Formative Years as an Investigator of Hypothalamic-Pituitary Physiology

  • Seymour Reichlin
Part of the Perspectives in Neuroendocrine Research book series (PNR, volume 2)


As I see it now, my interest in neuroendocrinology arose from two elements, the first being a general and intense curiosity in natural history and about how living things work and the second a specific concern with the mechanism by which stress causes illness. Both elements were well established by my early teens, the first by exposure to high school courses in biology and the second by my concern over my father’s angina, which clearly seemed related to life stress. These factors determined my choice of medicine as a career, sensitized me to the significance of the stress response, and established my outlook in experimental science as that of a physician looking for solutions to disease in disturbances of central nervous system function. In college, I learned of Cannon’s view of homeostasis, and of his formulation of the “fight or flight” description of the response to stress. I also became aware of voodoo death and other popularized psychosomatic phenomena. My first effort in neuroendocrine research logically followed this theme, for at Antioch College in 1943 I chose to repeat the original chemical synthesis of epinephrine as my junior year thesis project in organic chemistry. It was this early fascination with the mind-body problem that made me so susceptible to the neuroendocrine virus when I heard about Hans Selye and the general adaptation syndrome (Selye, 1946). Selye’s views were set forth in a lecture to the sophomore medical school class in 1945 by Dr. Irwin Levy, an instructor in neurology at Washington.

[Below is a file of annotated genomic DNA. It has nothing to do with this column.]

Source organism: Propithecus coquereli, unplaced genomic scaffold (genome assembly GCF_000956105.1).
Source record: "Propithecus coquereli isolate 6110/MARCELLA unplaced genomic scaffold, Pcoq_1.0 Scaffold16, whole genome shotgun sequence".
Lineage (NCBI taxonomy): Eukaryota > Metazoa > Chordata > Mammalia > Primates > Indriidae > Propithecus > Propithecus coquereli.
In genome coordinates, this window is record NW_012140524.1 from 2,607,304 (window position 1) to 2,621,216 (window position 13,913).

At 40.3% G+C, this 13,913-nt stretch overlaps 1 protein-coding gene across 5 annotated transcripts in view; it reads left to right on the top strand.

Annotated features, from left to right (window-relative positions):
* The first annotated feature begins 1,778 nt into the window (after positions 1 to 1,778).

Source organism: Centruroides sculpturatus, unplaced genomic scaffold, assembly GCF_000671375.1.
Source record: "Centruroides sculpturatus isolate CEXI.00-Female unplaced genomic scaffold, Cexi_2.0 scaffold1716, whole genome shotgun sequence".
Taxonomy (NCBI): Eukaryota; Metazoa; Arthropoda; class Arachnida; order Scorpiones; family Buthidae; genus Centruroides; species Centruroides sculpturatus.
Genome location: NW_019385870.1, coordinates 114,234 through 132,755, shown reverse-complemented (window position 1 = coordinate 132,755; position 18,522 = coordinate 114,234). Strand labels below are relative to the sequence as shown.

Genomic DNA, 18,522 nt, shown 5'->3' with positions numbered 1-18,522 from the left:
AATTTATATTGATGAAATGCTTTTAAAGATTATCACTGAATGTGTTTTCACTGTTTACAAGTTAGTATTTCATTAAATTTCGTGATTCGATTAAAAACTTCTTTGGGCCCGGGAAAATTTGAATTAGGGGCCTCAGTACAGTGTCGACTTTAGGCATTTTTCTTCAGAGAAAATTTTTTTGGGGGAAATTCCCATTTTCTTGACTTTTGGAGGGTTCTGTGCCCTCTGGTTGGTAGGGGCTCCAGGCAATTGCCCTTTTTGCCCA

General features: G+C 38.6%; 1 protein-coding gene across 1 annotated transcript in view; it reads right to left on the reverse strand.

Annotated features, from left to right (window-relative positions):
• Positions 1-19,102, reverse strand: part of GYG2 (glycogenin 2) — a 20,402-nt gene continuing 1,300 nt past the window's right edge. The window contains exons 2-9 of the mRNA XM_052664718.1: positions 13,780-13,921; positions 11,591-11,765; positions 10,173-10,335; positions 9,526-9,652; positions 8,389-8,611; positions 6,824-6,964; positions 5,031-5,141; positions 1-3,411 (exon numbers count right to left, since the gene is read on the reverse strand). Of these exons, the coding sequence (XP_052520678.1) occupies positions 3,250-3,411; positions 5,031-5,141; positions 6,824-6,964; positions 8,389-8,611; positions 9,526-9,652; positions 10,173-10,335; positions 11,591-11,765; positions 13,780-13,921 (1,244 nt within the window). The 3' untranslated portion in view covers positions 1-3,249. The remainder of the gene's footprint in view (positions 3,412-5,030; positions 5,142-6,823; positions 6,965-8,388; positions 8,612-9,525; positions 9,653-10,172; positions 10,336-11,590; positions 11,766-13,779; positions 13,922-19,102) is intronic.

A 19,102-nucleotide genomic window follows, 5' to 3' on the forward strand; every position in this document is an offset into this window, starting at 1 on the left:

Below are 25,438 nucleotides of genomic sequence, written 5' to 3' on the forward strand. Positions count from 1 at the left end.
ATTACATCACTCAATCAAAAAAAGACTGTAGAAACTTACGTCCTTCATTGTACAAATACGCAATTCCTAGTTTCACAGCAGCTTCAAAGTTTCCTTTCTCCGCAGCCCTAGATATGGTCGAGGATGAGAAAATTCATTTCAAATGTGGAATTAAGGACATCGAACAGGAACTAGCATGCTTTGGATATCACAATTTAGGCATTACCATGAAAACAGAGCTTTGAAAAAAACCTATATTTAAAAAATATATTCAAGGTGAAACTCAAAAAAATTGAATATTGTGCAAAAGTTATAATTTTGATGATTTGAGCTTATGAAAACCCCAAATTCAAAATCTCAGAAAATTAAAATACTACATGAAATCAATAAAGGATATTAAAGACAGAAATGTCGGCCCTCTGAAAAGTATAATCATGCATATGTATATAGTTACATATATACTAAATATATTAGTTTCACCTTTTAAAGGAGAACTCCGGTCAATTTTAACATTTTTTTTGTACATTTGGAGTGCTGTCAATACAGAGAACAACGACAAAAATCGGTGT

Growth Hormone Thyroid Function Thyrotropin Release Hormone Hypothalamic Lesion Hypothalamic Control 
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Copyright information

© Plenum Press, New York 1978

Authors and Affiliations

  • Seymour Reichlin
    • 1
  1. 1.Endocrinology DivisionNew England Medical Center HospitalBostonUSA

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